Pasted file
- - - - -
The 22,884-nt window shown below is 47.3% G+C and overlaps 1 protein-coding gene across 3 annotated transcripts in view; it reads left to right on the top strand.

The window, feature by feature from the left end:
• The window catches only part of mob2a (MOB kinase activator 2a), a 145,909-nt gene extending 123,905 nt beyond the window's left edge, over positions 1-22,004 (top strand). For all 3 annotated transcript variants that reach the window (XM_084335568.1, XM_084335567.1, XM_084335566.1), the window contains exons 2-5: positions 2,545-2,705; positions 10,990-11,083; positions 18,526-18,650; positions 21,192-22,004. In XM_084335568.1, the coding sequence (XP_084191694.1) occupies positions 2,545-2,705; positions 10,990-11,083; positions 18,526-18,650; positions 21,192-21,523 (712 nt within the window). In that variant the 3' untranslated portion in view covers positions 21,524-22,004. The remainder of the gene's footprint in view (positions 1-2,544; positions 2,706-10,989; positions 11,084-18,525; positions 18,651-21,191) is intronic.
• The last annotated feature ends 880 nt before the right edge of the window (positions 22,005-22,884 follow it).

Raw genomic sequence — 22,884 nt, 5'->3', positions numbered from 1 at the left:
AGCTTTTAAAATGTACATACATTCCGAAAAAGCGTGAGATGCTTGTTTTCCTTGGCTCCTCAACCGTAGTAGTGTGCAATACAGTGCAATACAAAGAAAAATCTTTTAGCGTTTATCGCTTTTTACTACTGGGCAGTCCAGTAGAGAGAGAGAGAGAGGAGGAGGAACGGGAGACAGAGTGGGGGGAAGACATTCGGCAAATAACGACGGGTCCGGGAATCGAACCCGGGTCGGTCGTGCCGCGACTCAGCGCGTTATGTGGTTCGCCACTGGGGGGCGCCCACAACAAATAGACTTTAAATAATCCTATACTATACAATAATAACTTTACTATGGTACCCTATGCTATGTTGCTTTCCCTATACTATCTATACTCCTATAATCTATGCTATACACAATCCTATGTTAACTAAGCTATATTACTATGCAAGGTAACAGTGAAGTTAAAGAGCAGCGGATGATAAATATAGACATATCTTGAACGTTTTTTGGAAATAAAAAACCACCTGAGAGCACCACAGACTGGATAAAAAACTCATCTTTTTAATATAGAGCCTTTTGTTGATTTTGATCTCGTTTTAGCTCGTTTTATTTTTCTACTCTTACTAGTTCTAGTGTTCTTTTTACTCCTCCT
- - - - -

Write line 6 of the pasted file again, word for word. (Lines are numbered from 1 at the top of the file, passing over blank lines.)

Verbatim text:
AGCTTTTAAAATGTACATACATTCCGAAAAAGCGTGAGATGCTTGTTTTCCTTGGCTCCTCAACCGTAGTAGTGTGCAATACAGTGCAATACAAAGAAAAATCTTTTAGCGTTTATCGCTTTTTACTACTGGGCAGTCCAGTAGAGAGAGAGAGAGAGGAGGAGGAACGGGAGACAGAGTGGGGGGAAGACATTCGGCAAATAACGACGGGTCCGGGAATCGAACCCGGGTCGGTCGTGCCGCGACTCAGCGCGTTATGTGGTTCGCCACTGGGGGGCGCCCACAACAAATAGACTTTAAATAATCCTATACTATACAATAATAACTTTACTATGGTACCCTATGCTATGTTGCTTTCCCTATACTATCTATACTCCTATAATCTATGCTATACACAATCCTATGTTAACTAAGCTATATTACTATGCAAGGTAACAGTGAAGTTAAAGAGCAGCGGATGATAAATATAGACATATCTTGAACGTTTTTTGGAAATAAAAAACCACCTGAGAGCACCACAGACTGGATAAAAAACTCATCTTTTTAATATAGAGCCTTTTGTTGATTTTGATCTCGTTTTAGCTCGTTTTATTTTTCTACTCTTACTAGTTCTAGTGTTCTTTTTACTCCTCCT